OTB Presents… 5 Films That Deal with the Transformative Potential of Violence

New comedy flick Here Comes the Boom (out in cinemas tomorrow – 9 November) stars Kevin James as Scott Voss, a high school biology teacher who takes up mixed-martial arts to raise money to save the school’s biology programme.

Here Comes the Boom also stars Henry Winkler (AKA The Fonz) and Salma Hayek. To coincide with the film’s release, OTB presents five films that deal with the transformative potential of violence…

5. American History X (1998, Kaye)
American History X is a rubbish film. Make no mistake. Shot in pretentious black and white (faux-symbolic?) Ed Norton (unable to save the film despite his decent performance) plays a neo-Nazi called Derek, sent to prison for killing two black men who attempted to break into his truck. After being savagely raped by a fellow skinhead in prison the penny drops and Derek realises that some people are bad and some people are good, regardless of race. He joins forces with his black former English teacher to prevent his younger brother Danny from falling in with the skinheads.

4. Rocky (1976, Avildsen)
Stallone’s opus is the archetypal rags-to-riches sports film: out of shape protagonist beats all the odds to rise to the top of his field. In the case of Rocky, this involves lots of running, montages and fighting. Through boxing, Rocky meets his wife, and learns that true love conquers all. Rocky was so successful, it spawned no less than five sequels, and achieved the remarkable feat of making Sylvester Stallone a watchable screen presence. OTB lays the blame for Rocky’s transformative powers squarely at the film’s score.

3. The Firm (1989, Clarke)
There are several films called The Firm, including a 1993 Tom Cruise vehicle and Nick Love’s awful 2009 remake of Alan Clarke’s 1989 assessment of ’80s football hooliganism for the dunderheaded WKD-and-banter loving generation. Clarke’s film starred one of the greatest actors of all time, Gary Oldman, as upwardly-mobile estate agent Bexy with a taste for violence. The film considers how the lure of hooliganism transcended class, homing in on Bexy’s inability to give it up due to the “buzz” he gets from beating people up. Powerful gritty realism. Watch the film in its entirety here.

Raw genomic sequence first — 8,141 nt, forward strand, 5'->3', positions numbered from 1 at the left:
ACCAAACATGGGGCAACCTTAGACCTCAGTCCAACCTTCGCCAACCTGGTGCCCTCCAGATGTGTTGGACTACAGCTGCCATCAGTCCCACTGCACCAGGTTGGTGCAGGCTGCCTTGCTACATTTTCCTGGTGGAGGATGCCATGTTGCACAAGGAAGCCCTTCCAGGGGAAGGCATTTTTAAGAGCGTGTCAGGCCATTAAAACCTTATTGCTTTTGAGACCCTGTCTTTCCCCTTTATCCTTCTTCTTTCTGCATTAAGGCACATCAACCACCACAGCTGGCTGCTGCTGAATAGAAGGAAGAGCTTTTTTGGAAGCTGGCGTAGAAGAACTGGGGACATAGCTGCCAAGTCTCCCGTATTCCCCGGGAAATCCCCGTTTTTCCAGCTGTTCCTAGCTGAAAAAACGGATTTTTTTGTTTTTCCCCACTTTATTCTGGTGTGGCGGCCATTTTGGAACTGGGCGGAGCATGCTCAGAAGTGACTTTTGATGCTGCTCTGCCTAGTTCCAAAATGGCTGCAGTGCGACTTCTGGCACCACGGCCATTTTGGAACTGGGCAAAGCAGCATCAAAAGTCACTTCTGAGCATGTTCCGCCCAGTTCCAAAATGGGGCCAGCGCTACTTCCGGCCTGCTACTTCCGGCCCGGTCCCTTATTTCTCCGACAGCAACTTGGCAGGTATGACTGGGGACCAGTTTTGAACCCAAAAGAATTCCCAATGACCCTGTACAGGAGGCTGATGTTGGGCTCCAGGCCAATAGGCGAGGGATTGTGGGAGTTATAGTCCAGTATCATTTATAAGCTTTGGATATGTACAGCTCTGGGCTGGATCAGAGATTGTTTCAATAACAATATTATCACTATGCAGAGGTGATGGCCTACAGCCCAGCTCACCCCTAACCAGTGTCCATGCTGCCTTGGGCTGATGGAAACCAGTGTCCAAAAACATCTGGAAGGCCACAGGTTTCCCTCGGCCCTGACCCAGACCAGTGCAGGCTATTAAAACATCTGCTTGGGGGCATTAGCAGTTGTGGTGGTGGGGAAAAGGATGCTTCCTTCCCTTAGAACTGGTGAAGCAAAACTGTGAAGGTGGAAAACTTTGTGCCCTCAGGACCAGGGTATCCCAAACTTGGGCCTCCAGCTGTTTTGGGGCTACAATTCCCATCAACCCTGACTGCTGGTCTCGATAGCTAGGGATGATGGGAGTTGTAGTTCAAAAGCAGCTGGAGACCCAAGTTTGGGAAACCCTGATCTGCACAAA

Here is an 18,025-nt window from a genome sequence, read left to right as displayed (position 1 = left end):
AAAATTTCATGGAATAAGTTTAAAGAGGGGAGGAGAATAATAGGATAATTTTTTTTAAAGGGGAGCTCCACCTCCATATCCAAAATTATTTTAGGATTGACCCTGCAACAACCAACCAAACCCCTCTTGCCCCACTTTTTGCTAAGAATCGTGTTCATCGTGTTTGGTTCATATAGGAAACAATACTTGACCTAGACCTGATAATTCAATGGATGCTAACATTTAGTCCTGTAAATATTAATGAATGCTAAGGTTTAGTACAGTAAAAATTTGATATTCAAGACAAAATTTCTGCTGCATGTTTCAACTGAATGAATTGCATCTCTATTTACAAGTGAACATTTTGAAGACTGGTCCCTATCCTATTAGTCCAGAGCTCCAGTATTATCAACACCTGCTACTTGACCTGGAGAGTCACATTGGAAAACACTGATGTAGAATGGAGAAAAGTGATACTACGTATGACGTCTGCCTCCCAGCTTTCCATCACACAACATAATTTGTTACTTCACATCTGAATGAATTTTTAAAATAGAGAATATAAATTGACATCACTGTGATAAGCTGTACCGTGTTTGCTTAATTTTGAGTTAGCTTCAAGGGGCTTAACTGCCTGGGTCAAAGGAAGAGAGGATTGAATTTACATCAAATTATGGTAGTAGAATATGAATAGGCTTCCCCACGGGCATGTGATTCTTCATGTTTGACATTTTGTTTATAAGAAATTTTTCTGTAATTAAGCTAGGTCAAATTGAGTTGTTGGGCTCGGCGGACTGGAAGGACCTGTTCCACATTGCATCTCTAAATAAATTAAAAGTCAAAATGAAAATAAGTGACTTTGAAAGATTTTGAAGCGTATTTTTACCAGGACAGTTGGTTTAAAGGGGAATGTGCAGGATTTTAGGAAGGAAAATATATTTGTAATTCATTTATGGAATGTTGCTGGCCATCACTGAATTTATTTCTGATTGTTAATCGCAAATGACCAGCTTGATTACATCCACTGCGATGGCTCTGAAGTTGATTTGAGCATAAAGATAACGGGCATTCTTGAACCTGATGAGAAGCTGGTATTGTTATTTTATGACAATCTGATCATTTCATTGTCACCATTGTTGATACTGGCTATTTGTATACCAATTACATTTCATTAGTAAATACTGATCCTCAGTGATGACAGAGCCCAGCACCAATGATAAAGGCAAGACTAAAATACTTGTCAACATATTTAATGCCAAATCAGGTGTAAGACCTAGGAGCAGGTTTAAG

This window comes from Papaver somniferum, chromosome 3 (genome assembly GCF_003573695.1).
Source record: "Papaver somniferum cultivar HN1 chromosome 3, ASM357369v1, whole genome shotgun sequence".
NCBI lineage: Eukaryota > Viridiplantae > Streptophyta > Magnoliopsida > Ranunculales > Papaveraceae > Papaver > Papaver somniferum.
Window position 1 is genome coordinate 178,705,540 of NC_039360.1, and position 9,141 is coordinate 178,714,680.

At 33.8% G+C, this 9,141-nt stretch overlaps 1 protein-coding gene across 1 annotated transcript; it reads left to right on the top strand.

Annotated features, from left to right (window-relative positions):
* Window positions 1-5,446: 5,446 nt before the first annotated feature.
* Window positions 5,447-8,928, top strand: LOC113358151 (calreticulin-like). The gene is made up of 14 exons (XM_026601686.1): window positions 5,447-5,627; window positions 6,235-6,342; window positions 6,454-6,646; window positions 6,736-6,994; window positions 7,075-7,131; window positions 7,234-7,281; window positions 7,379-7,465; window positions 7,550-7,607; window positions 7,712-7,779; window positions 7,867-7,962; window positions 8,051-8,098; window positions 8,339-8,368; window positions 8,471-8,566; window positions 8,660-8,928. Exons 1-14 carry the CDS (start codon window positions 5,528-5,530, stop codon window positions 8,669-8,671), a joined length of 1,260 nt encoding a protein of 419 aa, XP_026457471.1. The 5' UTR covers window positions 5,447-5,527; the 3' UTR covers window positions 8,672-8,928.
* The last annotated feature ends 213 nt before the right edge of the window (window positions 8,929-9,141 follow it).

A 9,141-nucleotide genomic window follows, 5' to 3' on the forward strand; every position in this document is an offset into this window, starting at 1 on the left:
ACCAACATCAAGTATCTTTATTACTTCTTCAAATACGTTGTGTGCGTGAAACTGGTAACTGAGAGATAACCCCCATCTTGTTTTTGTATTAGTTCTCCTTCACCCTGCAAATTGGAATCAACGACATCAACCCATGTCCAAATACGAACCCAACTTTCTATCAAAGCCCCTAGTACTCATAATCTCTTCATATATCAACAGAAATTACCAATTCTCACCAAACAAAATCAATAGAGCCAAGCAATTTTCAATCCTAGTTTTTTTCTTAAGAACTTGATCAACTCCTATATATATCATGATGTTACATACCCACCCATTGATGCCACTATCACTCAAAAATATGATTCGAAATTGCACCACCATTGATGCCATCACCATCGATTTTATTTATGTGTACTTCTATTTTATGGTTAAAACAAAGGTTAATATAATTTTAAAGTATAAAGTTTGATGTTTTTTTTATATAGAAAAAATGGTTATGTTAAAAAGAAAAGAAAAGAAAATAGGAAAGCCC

2. Fight Club (1999, Fincher)
Ed Norton (brilliant once more, in a good film this time) is a nameless insomniac who moves in with charismatic soap salesman Tyler Durden (Brad Pitt), forming a fight club with a few rules. Director David Fincher is on record saying that his zeitgeist-defining film’s violence serves as a metaphor for the conflict between Generation Xers and the value system advertising.

1. The Dark Knight Trilogy (2005-2012, Nolan)
We’re lumping all three Dark Knight films in as one here. Christopher Nolan’s Batman trilogy is a dark, realistic take on the superhero genre. Violence is at the trilogy’s core: Bruce Wayne sets out to avenge his parents’ murder by using violence as a force for good, adopting the Batman alter ego to clean up Gotham’s streets of criminality, corruption and terrorism. Heath Ledger’s Oscar-winning standout turn as The Joker included a rumination on the nature of violence, explaining why he prefers to use a knife than a gun: “Guns are too quick, you can’t savour all the little emotions. In their last moments people show you who they really are…” Watch the superb fan-made Dark Knight Ultimate Trilogy trailer below:

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